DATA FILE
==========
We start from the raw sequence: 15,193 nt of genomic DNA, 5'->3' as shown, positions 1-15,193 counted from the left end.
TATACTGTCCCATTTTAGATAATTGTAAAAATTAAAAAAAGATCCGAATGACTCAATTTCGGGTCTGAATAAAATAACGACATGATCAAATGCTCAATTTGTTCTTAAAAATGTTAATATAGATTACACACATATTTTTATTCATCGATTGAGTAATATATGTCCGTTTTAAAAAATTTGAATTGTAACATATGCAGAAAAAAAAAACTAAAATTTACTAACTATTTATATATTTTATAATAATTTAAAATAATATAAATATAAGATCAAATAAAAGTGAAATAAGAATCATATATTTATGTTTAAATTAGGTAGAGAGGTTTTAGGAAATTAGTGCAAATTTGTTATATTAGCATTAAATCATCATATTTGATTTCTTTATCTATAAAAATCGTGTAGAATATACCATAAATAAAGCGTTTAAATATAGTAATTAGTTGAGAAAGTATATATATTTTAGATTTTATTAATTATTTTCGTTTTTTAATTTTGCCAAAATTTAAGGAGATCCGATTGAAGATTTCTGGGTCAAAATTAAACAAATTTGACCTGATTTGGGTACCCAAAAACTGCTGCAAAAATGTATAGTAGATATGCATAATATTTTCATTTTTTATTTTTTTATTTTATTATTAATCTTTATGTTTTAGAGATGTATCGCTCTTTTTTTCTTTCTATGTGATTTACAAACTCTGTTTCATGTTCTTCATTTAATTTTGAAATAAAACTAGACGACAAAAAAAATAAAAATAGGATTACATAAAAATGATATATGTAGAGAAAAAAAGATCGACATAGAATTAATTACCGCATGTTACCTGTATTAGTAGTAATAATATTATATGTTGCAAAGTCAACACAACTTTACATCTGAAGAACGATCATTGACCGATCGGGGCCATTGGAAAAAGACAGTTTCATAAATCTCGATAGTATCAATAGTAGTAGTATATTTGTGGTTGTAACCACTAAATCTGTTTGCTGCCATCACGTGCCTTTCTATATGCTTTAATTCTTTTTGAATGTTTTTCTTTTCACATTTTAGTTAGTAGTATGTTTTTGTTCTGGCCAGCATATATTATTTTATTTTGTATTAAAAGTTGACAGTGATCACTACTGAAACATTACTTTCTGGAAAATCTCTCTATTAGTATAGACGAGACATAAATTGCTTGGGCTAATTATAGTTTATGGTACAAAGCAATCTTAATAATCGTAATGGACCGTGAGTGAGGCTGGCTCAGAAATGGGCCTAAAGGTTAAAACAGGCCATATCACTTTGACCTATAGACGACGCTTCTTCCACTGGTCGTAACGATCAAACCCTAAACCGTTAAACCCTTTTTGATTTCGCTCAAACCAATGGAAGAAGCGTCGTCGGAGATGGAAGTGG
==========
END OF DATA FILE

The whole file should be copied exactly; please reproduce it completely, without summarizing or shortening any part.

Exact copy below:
We start from the raw sequence: 15,193 nt of genomic DNA, 5'->3' as shown, positions 1-15,193 counted from the left end.
TATACTGTCCCATTTTAGATAATTGTAAAAATTAAAAAAAGATCCGAATGACTCAATTTCGGGTCTGAATAAAATAACGACATGATCAAATGCTCAATTTGTTCTTAAAAATGTTAATATAGATTACACACATATTTTTATTCATCGATTGAGTAATATATGTCCGTTTTAAAAAATTTGAATTGTAACATATGCAGAAAAAAAAAACTAAAATTTACTAACTATTTATATATTTTATAATAATTTAAAATAATATAAATATAAGATCAAATAAAAGTGAAATAAGAATCATATATTTATGTTTAAATTAGGTAGAGAGGTTTTAGGAAATTAGTGCAAATTTGTTATATTAGCATTAAATCATCATATTTGATTTCTTTATCTATAAAAATCGTGTAGAATATACCATAAATAAAGCGTTTAAATATAGTAATTAGTTGAGAAAGTATATATATTTTAGATTTTATTAATTATTTTCGTTTTTTAATTTTGCCAAAATTTAAGGAGATCCGATTGAAGATTTCTGGGTCAAAATTAAACAAATTTGACCTGATTTGGGTACCCAAAAACTGCTGCAAAAATGTATAGTAGATATGCATAATATTTTCATTTTTTATTTTTTTATTTTATTATTAATCTTTATGTTTTAGAGATGTATCGCTCTTTTTTTCTTTCTATGTGATTTACAAACTCTGTTTCATGTTCTTCATTTAATTTTGAAATAAAACTAGACGACAAAAAAAATAAAAATAGGATTACATAAAAATGATATATGTAGAGAAAAAAAGATCGACATAGAATTAATTACCGCATGTTACCTGTATTAGTAGTAATAATATTATATGTTGCAAAGTCAACACAACTTTACATCTGAAGAACGATCATTGACCGATCGGGGCCATTGGAAAAAGACAGTTTCATAAATCTCGATAGTATCAATAGTAGTAGTATATTTGTGGTTGTAACCACTAAATCTGTTTGCTGCCATCACGTGCCTTTCTATATGCTTTAATTCTTTTTGAATGTTTTTCTTTTCACATTTTAGTTAGTAGTATGTTTTTGTTCTGGCCAGCATATATTATTTTATTTTGTATTAAAAGTTGACAGTGATCACTACTGAAACATTACTTTCTGGAAAATCTCTCTATTAGTATAGACGAGACATAAATTGCTTGGGCTAATTATAGTTTATGGTACAAAGCAATCTTAATAATCGTAATGGACCGTGAGTGAGGCTGGCTCAGAAATGGGCCTAAAGGTTAAAACAGGCCATATCACTTTGACCTATAGACGACGCTTCTTCCACTGGTCGTAACGATCAAACCCTAAACCGTTAAACCCTTTTTGATTTCGCTCAAACCAATGGAAGAAGCGTCGTCGGAGATGGAAGTGG